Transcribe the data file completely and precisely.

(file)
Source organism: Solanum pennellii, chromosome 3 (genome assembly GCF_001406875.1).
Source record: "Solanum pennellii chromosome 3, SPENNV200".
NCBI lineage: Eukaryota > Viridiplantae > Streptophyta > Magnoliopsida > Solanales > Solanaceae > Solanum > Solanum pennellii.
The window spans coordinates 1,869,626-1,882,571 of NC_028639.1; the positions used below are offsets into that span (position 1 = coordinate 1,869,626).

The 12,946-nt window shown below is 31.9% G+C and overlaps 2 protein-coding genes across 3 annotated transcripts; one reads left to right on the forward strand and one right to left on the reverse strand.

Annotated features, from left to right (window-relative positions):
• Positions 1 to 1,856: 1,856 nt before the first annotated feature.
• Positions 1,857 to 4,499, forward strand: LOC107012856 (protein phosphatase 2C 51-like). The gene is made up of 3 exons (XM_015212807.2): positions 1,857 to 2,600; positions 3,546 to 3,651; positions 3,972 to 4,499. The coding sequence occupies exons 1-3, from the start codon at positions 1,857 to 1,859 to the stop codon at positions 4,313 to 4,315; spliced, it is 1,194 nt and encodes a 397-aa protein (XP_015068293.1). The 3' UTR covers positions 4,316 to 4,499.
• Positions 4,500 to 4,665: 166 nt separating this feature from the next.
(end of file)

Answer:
Source organism: Solanum pennellii, chromosome 3 (genome assembly GCF_001406875.1).
Source record: "Solanum pennellii chromosome 3, SPENNV200".
NCBI lineage: Eukaryota > Viridiplantae > Streptophyta > Magnoliopsida > Solanales > Solanaceae > Solanum > Solanum pennellii.
The window spans coordinates 1,869,626-1,882,571 of NC_028639.1; the positions used below are offsets into that span (position 1 = coordinate 1,869,626).

The 12,946-nt window shown below is 31.9% G+C and overlaps 2 protein-coding genes across 3 annotated transcripts; one reads left to right on the forward strand and one right to left on the reverse strand.

Annotated features, from left to right (window-relative positions):
• Positions 1 to 1,856: 1,856 nt before the first annotated feature.
• Positions 1,857 to 4,499, forward strand: LOC107012856 (protein phosphatase 2C 51-like). The gene is made up of 3 exons (XM_015212807.2): positions 1,857 to 2,600; positions 3,546 to 3,651; positions 3,972 to 4,499. The coding sequence occupies exons 1-3, from the start codon at positions 1,857 to 1,859 to the stop codon at positions 4,313 to 4,315; spliced, it is 1,194 nt and encodes a 397-aa protein (XP_015068293.1). The 3' UTR covers positions 4,316 to 4,499.
• Positions 4,500 to 4,665: 166 nt separating this feature from the next.